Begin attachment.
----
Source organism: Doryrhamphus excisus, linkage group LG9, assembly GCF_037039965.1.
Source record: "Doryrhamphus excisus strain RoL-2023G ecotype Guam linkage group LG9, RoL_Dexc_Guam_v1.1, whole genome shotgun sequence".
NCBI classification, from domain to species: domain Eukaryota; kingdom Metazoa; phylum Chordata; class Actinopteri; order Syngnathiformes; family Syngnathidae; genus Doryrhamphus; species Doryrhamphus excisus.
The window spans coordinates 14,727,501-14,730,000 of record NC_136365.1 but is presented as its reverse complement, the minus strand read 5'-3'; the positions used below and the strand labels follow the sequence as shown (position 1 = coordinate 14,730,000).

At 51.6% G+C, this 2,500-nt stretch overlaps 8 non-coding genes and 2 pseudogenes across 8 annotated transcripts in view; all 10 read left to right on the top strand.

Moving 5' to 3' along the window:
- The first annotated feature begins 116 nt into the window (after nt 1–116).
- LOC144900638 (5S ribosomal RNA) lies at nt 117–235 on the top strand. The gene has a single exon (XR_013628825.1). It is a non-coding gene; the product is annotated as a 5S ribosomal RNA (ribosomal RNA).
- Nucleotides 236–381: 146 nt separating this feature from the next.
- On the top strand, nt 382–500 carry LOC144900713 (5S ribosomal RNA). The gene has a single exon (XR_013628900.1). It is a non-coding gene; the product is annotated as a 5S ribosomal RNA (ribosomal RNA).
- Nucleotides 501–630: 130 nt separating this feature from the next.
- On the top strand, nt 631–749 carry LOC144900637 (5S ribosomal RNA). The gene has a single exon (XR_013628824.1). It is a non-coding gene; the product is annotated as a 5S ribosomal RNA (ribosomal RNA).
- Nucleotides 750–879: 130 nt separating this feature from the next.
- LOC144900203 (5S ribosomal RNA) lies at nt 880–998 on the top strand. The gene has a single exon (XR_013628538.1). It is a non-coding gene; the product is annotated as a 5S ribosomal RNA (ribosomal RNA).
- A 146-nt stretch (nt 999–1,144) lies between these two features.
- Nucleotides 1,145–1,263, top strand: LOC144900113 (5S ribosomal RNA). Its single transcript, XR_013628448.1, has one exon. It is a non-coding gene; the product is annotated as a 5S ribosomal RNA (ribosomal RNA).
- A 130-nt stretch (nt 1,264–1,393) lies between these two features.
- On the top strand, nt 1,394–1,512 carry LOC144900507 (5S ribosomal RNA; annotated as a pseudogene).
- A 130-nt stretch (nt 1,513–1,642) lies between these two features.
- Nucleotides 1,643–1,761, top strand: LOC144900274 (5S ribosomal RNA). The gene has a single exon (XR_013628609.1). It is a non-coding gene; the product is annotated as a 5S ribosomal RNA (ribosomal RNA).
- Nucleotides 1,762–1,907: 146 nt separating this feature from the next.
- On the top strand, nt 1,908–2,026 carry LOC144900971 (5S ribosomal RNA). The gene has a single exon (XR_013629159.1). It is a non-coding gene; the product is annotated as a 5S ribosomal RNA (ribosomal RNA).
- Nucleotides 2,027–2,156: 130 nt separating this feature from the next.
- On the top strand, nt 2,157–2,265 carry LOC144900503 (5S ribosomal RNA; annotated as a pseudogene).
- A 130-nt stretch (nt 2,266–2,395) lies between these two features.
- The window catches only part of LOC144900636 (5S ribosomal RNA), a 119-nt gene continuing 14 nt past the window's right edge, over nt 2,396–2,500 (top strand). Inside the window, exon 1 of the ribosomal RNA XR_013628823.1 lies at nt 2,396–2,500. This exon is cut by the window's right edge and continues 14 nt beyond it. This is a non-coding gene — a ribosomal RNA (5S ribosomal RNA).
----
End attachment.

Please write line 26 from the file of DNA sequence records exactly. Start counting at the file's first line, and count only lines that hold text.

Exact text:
- The window catches only part of LOC144900636 (5S ribosomal RNA), a 119-nt gene continuing 14 nt past the window's right edge, over nt 2,396–2,500 (top strand). Inside the window, exon 1 of the ribosomal RNA XR_013628823.1 lies at nt 2,396–2,500. This exon is cut by the window's right edge and continues 14 nt beyond it. This is a non-coding gene — a ribosomal RNA (5S ribosomal RNA).